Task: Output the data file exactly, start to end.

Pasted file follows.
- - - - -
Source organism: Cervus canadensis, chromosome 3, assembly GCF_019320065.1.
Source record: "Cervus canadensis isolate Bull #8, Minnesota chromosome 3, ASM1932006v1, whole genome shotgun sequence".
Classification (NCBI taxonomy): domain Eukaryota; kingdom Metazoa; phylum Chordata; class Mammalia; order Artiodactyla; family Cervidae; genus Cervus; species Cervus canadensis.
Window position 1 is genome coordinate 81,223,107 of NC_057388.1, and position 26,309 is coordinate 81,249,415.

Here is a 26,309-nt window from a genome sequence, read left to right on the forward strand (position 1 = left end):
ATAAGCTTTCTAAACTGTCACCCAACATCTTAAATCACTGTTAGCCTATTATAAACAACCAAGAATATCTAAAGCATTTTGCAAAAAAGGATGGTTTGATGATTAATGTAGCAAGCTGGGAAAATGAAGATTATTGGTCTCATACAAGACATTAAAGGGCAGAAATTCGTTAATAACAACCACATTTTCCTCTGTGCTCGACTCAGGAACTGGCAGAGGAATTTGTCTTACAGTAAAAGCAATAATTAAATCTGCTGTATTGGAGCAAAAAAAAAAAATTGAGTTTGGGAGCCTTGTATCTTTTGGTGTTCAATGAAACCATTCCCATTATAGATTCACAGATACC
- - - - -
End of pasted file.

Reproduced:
Source organism: Cervus canadensis, chromosome 3, assembly GCF_019320065.1.
Source record: "Cervus canadensis isolate Bull #8, Minnesota chromosome 3, ASM1932006v1, whole genome shotgun sequence".
Classification (NCBI taxonomy): domain Eukaryota; kingdom Metazoa; phylum Chordata; class Mammalia; order Artiodactyla; family Cervidae; genus Cervus; species Cervus canadensis.
Window position 1 is genome coordinate 81,223,107 of NC_057388.1, and position 26,309 is coordinate 81,249,415.

Here is a 26,309-nt window from a genome sequence, read left to right on the forward strand (position 1 = left end):
ATAAGCTTTCTAAACTGTCACCCAACATCTTAAATCACTGTTAGCCTATTATAAACAACCAAGAATATCTAAAGCATTTTGCAAAAAAGGATGGTTTGATGATTAATGTAGCAAGCTGGGAAAATGAAGATTATTGGTCTCATACAAGACATTAAAGGGCAGAAATTCGTTAATAACAACCACATTTTCCTCTGTGCTCGACTCAGGAACTGGCAGAGGAATTTGTCTTACAGTAAAAGCAATAATTAAATCTGCTGTATTGGAGCAAAAAAAAAAAATTGAGTTTGGGAGCCTTGTATCTTTTGGTGTTCAATGAAACCATTCCCATTATAGATTCACAGATACC